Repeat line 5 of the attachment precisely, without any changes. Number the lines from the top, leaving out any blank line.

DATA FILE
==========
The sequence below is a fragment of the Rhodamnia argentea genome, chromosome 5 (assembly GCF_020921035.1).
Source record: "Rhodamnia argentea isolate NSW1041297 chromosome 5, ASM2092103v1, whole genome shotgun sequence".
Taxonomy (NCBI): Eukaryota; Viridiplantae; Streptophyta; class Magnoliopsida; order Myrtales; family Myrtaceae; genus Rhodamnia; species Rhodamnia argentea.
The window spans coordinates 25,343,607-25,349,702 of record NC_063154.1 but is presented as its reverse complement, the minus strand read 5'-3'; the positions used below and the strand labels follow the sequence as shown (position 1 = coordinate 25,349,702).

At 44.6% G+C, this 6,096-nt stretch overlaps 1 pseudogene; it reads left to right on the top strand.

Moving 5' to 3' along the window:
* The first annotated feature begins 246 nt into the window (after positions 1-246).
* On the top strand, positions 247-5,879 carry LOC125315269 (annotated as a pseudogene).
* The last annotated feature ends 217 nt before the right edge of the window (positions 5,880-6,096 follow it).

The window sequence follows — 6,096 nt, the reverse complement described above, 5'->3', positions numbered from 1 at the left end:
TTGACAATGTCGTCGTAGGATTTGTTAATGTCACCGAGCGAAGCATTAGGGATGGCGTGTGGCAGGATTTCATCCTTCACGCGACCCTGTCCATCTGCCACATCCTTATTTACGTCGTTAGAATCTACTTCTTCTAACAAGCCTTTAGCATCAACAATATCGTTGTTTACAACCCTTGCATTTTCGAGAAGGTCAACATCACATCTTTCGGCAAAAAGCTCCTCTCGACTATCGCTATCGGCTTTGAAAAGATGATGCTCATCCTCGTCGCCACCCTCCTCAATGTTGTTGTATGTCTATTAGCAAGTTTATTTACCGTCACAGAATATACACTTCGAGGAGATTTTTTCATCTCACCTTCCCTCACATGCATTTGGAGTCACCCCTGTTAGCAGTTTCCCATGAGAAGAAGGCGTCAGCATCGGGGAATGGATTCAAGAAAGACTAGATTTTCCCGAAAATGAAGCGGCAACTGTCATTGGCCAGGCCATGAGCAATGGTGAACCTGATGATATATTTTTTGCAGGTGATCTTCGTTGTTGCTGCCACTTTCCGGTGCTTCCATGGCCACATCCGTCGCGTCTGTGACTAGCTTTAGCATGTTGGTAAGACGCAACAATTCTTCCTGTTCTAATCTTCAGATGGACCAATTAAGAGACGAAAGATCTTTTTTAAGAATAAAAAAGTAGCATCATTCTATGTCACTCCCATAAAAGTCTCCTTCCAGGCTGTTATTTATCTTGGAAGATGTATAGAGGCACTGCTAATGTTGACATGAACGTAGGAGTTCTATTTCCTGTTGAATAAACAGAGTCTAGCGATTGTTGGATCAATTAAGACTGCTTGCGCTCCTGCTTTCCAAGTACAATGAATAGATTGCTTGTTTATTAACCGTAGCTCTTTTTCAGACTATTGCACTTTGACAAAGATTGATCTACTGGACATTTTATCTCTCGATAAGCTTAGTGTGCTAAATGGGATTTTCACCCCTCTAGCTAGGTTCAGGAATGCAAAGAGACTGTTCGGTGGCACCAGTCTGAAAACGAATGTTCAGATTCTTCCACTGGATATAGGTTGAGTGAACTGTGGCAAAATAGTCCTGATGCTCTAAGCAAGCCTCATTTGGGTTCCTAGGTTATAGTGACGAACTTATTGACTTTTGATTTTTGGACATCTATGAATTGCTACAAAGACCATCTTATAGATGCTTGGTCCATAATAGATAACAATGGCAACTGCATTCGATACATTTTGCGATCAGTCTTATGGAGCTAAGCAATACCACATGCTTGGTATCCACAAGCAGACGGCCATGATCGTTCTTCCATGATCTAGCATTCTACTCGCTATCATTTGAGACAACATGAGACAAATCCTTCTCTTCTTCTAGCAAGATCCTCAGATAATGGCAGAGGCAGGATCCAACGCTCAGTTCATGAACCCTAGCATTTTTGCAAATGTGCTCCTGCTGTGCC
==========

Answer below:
At 44.6% G+C, this 6,096-nt stretch overlaps 1 pseudogene; it reads left to right on the top strand.